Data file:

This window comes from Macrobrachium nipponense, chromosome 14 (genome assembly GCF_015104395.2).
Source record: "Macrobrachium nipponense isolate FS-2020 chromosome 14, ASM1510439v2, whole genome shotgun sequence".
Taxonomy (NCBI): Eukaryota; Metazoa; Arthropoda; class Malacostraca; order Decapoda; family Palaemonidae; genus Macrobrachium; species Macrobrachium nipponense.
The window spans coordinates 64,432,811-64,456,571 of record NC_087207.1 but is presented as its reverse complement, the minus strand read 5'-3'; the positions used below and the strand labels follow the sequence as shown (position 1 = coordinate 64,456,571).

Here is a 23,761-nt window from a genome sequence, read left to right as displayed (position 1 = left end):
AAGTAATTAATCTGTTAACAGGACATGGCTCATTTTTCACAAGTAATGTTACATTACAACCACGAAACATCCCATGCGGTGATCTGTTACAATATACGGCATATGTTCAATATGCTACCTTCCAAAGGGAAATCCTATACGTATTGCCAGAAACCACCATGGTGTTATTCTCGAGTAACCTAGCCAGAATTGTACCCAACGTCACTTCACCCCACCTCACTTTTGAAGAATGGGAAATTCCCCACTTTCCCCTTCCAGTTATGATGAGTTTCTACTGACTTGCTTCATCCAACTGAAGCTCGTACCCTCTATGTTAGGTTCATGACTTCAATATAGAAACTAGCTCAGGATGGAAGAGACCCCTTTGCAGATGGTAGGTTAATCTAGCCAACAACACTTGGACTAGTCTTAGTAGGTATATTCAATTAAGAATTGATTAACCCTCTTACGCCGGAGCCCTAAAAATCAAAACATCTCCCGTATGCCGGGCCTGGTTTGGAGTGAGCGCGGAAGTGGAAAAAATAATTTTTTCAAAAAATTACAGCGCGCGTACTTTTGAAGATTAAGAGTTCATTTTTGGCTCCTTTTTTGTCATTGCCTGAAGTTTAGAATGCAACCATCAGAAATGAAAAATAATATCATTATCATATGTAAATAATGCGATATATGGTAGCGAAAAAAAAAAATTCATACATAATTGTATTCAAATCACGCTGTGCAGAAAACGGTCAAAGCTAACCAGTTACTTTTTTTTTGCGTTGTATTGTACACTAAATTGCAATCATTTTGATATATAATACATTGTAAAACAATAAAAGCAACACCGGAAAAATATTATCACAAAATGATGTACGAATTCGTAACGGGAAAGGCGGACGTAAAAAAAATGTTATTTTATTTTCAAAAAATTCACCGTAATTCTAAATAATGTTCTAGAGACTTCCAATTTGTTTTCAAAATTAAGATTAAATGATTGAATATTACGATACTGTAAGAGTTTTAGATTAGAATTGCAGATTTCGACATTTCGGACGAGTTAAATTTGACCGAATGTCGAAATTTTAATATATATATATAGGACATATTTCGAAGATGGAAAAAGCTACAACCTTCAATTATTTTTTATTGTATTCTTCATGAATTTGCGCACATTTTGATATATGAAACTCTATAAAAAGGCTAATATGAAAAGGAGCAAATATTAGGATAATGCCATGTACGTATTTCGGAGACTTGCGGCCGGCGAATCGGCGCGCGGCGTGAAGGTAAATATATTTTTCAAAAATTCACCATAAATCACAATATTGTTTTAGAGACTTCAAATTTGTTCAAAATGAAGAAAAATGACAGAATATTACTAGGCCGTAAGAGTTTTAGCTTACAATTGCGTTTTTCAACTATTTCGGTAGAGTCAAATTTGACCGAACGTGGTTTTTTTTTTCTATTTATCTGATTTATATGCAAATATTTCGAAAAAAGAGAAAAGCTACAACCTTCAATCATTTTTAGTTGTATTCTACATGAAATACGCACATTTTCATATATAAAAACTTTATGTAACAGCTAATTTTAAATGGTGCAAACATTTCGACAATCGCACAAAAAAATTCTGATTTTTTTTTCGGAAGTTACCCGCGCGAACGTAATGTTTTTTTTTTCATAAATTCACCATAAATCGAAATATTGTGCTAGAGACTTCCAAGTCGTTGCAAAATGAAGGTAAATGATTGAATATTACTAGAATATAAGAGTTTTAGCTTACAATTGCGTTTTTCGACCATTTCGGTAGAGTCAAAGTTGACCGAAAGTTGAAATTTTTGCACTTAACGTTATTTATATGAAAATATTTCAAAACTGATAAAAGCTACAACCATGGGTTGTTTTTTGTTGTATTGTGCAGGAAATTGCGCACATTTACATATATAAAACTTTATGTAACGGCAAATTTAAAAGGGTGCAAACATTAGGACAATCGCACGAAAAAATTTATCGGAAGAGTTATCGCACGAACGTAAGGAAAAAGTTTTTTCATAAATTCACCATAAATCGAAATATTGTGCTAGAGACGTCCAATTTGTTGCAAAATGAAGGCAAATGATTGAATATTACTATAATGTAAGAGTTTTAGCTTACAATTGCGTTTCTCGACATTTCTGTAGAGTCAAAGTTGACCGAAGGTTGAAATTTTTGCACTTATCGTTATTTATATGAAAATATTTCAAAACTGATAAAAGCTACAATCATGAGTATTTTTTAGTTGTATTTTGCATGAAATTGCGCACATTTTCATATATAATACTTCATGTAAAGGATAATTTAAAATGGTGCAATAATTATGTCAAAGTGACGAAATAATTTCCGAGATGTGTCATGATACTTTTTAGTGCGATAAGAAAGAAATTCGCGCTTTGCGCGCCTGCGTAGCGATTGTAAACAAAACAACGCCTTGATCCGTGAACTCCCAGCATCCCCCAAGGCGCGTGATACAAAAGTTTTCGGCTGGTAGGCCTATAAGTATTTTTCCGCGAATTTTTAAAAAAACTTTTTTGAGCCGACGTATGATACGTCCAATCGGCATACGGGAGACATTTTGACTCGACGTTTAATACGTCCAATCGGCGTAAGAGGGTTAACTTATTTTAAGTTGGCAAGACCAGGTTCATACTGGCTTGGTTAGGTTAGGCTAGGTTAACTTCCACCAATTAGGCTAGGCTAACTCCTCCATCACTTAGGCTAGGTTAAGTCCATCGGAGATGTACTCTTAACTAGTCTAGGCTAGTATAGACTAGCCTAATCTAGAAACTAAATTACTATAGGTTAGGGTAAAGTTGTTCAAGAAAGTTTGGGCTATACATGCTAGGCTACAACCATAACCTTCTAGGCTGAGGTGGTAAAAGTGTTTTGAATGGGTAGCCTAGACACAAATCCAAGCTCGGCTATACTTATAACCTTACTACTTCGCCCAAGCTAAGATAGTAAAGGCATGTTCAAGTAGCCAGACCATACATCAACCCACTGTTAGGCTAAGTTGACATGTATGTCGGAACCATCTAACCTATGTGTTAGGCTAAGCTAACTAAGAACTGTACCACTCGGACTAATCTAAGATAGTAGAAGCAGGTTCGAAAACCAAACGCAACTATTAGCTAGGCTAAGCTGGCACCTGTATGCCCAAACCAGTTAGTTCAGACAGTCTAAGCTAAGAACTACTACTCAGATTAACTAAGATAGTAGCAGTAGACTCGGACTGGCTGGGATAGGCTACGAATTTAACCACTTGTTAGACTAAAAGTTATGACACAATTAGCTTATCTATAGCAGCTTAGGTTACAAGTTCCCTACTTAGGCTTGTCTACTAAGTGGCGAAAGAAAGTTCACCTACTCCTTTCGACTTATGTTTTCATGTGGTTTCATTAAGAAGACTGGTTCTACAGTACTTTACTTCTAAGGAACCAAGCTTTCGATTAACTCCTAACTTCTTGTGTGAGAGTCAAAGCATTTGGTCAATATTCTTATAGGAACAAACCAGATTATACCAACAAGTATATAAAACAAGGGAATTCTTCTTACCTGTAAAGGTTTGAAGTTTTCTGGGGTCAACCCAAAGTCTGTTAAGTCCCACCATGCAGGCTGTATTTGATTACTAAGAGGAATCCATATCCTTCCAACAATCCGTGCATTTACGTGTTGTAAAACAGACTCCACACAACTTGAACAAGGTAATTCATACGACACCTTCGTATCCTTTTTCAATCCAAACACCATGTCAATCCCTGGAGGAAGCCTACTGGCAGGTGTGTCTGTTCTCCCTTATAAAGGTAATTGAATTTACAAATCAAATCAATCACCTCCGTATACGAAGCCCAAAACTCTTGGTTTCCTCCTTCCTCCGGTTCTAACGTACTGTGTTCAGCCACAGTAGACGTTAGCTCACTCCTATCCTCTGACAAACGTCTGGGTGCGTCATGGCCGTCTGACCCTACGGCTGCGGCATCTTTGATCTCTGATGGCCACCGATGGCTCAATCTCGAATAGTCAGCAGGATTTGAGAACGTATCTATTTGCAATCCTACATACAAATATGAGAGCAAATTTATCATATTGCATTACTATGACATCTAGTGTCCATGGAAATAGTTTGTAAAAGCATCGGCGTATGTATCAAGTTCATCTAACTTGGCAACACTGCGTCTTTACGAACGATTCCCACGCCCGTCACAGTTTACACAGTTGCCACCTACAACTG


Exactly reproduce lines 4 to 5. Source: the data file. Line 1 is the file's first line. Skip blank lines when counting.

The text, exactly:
The window spans coordinates 64,432,811-64,456,571 of record NC_087207.1 but is presented as its reverse complement, the minus strand read 5'-3'; the positions used below and the strand labels follow the sequence as shown (position 1 = coordinate 64,456,571).

Here is a 23,761-nt window from a genome sequence, read left to right as displayed (position 1 = left end):